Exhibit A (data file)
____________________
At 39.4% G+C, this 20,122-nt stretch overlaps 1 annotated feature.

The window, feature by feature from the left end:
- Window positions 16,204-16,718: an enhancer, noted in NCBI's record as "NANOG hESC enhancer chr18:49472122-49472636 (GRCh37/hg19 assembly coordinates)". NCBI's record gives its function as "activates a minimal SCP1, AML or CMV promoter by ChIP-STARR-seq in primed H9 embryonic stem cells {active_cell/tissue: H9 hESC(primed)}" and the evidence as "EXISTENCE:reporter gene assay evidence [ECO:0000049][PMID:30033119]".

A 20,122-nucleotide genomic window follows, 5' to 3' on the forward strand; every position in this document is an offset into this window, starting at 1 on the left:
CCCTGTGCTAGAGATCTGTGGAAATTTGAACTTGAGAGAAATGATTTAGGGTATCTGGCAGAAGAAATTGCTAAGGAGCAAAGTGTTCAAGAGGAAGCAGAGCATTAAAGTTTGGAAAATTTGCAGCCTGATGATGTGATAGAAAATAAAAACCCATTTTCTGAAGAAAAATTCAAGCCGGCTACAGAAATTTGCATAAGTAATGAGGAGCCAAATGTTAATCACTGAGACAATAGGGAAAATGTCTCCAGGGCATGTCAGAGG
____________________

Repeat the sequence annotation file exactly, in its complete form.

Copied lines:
At 39.4% G+C, this 20,122-nt stretch overlaps 1 annotated feature.

The window, feature by feature from the left end:
- Window positions 16,204-16,718: an enhancer, noted in NCBI's record as "NANOG hESC enhancer chr18:49472122-49472636 (GRCh37/hg19 assembly coordinates)". NCBI's record gives its function as "activates a minimal SCP1, AML or CMV promoter by ChIP-STARR-seq in primed H9 embryonic stem cells {active_cell/tissue: H9 hESC(primed)}" and the evidence as "EXISTENCE:reporter gene assay evidence [ECO:0000049][PMID:30033119]".

A 20,122-nucleotide genomic window follows, 5' to 3' on the forward strand; every position in this document is an offset into this window, starting at 1 on the left:
CCCTGTGCTAGAGATCTGTGGAAATTTGAACTTGAGAGAAATGATTTAGGGTATCTGGCAGAAGAAATTGCTAAGGAGCAAAGTGTTCAAGAGGAAGCAGAGCATTAAAGTTTGGAAAATTTGCAGCCTGATGATGTGATAGAAAATAAAAACCCATTTTCTGAAGAAAAATTCAAGCCGGCTACAGAAATTTGCATAAGTAATGAGGAGCCAAATGTTAATCACTGAGACAATAGGGAAAATGTCTCCAGGGCATGTCAGAGG